Job and Career
Is Job Stress Affecting Your Health?
Jobs are an important part of life. Along with providing a source of income, they help to fulfill personal goals and build social networks. They can also be a major source of emotional stress!
Stress at Work
Even dream jobs can be stressful. Deadlines, performance expectations and other responsibilities can take a toll on your stress level. For some, this stress acts as the motivator to get things done. Although for most, an excessive amount of stress can be overwhelming and ultimately affect your job performance and personal relationships.
Stress and your Health
Prolonged stress can affect both your emotional and physical health. Stressors such as responsibility overload, difficult co-workers and a hostile work environment can accelerate health problems. The likelihood of high blood pressure, elevated cholesterol levels, heart disease and even heart attacks often correlate with your stress level.
Job stress also frequently causes burnout, which has been linked to other health concerns such as depression, stroke, obesity and eating disorders, diabetes and even some forms of cancer.
Tips for Dealing with Job-Related Stress
Even ten minutes of personal time will refresh your mental outlook.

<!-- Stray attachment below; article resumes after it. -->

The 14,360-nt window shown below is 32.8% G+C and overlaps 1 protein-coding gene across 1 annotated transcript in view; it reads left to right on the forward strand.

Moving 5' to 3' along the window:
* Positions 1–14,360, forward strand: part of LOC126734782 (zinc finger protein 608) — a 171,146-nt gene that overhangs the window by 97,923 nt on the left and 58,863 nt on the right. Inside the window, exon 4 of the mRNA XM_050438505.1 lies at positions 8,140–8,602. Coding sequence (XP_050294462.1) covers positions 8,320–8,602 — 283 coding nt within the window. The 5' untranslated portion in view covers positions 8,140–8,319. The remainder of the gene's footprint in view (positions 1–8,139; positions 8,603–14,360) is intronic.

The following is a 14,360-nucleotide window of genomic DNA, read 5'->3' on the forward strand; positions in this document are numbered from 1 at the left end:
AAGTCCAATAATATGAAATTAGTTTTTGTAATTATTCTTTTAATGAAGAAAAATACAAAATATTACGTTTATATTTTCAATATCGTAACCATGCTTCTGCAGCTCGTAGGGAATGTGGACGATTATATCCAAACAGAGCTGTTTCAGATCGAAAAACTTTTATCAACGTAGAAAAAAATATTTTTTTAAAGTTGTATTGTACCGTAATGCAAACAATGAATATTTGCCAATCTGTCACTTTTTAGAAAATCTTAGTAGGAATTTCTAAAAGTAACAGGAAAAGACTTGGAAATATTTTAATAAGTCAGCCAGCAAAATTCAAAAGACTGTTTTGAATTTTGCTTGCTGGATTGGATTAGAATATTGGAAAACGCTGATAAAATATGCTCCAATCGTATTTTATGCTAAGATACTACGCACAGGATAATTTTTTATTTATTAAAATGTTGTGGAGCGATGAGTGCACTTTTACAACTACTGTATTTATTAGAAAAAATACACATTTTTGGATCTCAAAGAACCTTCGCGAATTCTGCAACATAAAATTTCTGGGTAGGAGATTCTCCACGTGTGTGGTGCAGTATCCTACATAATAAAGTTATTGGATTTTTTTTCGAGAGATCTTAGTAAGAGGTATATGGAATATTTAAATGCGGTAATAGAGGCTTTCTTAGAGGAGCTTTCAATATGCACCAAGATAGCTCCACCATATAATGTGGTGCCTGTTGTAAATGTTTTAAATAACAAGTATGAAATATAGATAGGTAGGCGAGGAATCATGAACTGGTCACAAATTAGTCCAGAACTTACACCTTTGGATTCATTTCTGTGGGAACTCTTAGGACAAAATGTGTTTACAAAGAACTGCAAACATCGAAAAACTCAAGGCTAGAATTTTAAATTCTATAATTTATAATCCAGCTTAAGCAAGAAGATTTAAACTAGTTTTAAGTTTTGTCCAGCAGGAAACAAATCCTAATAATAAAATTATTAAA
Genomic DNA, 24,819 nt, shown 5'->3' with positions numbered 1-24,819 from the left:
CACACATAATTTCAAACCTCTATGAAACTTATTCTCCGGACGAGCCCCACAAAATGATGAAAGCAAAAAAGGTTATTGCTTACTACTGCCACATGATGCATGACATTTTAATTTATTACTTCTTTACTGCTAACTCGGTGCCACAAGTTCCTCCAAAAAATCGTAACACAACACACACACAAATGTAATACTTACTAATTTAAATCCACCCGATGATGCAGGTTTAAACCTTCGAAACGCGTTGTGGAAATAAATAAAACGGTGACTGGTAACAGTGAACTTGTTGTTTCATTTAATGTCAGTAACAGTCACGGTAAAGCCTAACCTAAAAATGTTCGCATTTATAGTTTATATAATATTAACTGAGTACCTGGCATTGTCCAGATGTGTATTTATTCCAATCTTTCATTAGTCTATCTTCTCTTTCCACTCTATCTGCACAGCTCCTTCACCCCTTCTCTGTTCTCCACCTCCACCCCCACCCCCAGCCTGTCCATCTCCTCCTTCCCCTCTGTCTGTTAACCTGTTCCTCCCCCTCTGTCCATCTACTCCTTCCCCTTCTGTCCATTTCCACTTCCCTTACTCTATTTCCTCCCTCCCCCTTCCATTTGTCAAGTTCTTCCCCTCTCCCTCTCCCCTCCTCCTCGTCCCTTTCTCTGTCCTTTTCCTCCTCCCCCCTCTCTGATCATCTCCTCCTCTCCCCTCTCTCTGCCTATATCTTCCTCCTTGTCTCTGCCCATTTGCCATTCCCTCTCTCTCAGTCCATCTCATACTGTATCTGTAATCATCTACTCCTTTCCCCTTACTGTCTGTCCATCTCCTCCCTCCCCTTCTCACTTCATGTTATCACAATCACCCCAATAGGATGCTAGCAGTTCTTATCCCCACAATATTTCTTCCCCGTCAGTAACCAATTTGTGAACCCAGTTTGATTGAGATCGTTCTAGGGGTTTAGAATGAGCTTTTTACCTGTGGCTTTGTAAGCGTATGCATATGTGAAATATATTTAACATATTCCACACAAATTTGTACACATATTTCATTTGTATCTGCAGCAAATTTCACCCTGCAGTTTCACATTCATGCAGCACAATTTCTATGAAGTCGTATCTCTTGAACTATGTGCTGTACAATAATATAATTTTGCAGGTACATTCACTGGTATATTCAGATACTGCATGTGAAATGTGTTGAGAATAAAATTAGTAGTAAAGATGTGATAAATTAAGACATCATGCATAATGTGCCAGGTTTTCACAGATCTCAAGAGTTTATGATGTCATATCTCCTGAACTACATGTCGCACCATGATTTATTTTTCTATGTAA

Mentally regroup by counting to ten, and then re-evaluate the situation. Walking and other physical activities will also help you blow off steam.
Talk to your supervisor if you’re feeling overwhelmed. Working together to make needed changes will not only benefit your emotional and physical health but also improve the organization’s overall productivity.
What Can You Do?
The good news is that there are many ways to help you manage your stress! Relaxation, proper nutrition and exercise are a great start. Other helpful ways include improving your time management, assertiveness and social skills. A Best Care EAP counselor can help you learn to manage and ultimately decrease your stress level.
To schedule your confidential appointment, call (402) 354-8000 or (800) 801-4182, or send an email.
Source: APA Help Center from the American Psychological Association.